Gun control bill clears initial Senate hurdle
68-31 vote allows debate to begin
WASHINGTON – Congress’ most serious gun-control effort in years cleared its first hurdle Thursday as the Senate pushed past conservatives’ attempted blockade under the teary gaze of families of victims of December’s Connecticut school shootings.
The bipartisan 68-31 vote rebuffed an effort to keep debate from even starting, giving an early victory – and perhaps political momentum – to President Barack Obama and his gun control allies. Four months after 20 first-graders and six staffers at Sandy Hook Elementary School in Newtown were killed, relatives watching the vote from a gallery overlooking the Senate floor dabbed at tears and clasped hands, some seeming to pray.
Even so, few supporters of the legislation are confident of victory. Several weeks of emotional, unpredictable Senate debate lie ahead, and a mix of gun-rights amendments, opposition from the National Rifle Association and skepticism from House Republican leaders leave big questions about what will emerge from Congress. Foes of the proposed new restrictions say they would penalize law-abiding citizens and do nothing to curb gun violence.
“The hard work starts now,” said Senate Majority Leader Harry Reid, D-Nev., who brought the legislation to the floor for debate.
Hoping to bring pressure on Congress to act on gun control, supporters of new restrictions have been demonstrating in Washington. They have erected a mock graveyard with thousands of crosses on the National Mall, symbolizing victims of gun violence.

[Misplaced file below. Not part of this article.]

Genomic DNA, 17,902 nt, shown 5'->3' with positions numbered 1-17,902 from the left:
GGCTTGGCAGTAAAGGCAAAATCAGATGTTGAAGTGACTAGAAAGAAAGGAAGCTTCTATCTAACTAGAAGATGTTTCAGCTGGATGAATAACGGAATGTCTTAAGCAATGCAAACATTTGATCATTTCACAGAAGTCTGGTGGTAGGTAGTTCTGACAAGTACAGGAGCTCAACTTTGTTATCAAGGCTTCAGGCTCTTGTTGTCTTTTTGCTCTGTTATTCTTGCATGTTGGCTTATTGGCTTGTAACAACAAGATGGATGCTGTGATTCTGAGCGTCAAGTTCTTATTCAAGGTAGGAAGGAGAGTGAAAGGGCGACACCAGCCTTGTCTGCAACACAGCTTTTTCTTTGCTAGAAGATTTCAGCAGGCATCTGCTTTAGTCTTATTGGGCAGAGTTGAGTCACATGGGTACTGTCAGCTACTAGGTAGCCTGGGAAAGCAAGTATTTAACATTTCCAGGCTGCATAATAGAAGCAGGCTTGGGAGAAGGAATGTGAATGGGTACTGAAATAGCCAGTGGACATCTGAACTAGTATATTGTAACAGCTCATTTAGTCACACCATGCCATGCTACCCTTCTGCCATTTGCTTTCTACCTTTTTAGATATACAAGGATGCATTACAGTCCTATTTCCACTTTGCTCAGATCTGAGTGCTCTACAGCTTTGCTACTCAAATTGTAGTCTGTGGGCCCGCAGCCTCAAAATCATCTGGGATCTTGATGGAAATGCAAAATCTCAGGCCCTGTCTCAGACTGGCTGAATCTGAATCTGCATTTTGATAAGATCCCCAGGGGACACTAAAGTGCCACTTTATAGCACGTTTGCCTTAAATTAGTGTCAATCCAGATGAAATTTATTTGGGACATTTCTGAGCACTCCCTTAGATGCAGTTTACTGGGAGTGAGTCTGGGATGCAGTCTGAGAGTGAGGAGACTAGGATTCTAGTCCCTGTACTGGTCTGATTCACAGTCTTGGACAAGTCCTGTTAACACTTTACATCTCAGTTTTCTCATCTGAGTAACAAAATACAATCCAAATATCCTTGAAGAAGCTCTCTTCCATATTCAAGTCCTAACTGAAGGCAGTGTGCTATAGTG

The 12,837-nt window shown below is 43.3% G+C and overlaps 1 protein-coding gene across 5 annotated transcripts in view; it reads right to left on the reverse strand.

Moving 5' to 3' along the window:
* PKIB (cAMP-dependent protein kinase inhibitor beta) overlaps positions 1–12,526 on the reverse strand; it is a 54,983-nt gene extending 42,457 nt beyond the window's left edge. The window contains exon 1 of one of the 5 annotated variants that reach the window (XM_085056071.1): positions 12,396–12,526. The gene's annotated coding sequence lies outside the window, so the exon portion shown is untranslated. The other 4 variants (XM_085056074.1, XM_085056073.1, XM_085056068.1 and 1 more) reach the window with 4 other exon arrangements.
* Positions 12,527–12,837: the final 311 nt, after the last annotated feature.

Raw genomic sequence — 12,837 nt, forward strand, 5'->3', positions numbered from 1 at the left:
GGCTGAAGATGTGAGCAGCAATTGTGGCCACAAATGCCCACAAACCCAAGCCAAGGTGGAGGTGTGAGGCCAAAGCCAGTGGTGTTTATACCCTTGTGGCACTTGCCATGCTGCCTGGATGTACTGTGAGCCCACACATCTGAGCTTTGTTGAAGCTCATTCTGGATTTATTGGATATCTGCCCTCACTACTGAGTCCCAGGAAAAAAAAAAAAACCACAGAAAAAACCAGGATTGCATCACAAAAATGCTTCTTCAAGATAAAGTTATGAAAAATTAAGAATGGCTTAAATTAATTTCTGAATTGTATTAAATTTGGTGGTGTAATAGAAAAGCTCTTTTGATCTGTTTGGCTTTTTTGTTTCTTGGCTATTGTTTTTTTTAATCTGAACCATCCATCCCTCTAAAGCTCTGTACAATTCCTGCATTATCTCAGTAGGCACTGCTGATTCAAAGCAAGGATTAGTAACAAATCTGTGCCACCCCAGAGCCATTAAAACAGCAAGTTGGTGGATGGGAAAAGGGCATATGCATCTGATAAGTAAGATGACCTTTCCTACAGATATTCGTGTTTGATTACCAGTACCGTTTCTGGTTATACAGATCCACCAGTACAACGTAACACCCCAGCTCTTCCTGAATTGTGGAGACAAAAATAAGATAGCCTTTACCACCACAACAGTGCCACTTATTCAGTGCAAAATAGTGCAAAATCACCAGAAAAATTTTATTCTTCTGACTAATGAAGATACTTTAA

The Senate’s firearms bill would subject nearly all gun buyers to background checks, add muscle to federal laws barring illicit firearm sales and provide slightly more money for school safety measures.
Excluded and facing near-certain defeat in upcoming votes were proposals to ban military-style weapons and high-capacity ammunition magazines – factors in the Newtown killings some other recent mass shootings. But keeping those provisions out of the current legislation did not mollify critics.
Opponents said the remaining proposals were unwarranted intrusions on the Second Amendment right to bear arms, would be ignored by criminals and would do little to prevent future Newtowns. Obama’s plans have received scant support from Republicans and many moderate Democrats, with many saying they prefer improvements in dealing with the mentally ill and stronger enforcement of existing laws.
“I’m not interested in a symbolic gesture which would offer the families of the Sandy Hook shootings no real solutions that they seek,” said Texas Sen. John Cornyn, the Senate’s No. 2 Republican.
Congress hasn’t approved major gun restrictions since enacting an assault weapons ban 19 years ago, a prohibition that lawmakers let lapse after a decade.
Some potential amendments could broaden gun rights and weaken supporters’ backing for the overall bill.
One proposal is by Sens. Lindsey Graham, R-S.C., and Mark Begich, D-Alaska, who say it would improve how the federal background check system blocks weapons from going to people with certain mental problems, though critics say it would make it harder in some cases to do so. Another possible amendment would require states to recognize permits for carrying concealed weapons issued by other states.
The Senate plans to debate an amendment Tuesday expanding background checks less broadly than the overall legislation would. Broadening the system to cover more transactions is the heart of the current effort on guns.
That amendment, a compromise between Sens. Patrick Toomey, R-Pa., and Joe Manchin, D-W.Va., would subject buyers in commercial settings like gun shows and the Internet to the checks but exempt non-commercial transactions like sales between friends and relatives.
That accord, unveiled Wednesday, was designed to build bipartisan support for the legislation and seemed likely to do so. Toomey and Manchin are among the most conservative members of their parties and are both gun owners with NRA ratings of “A.”
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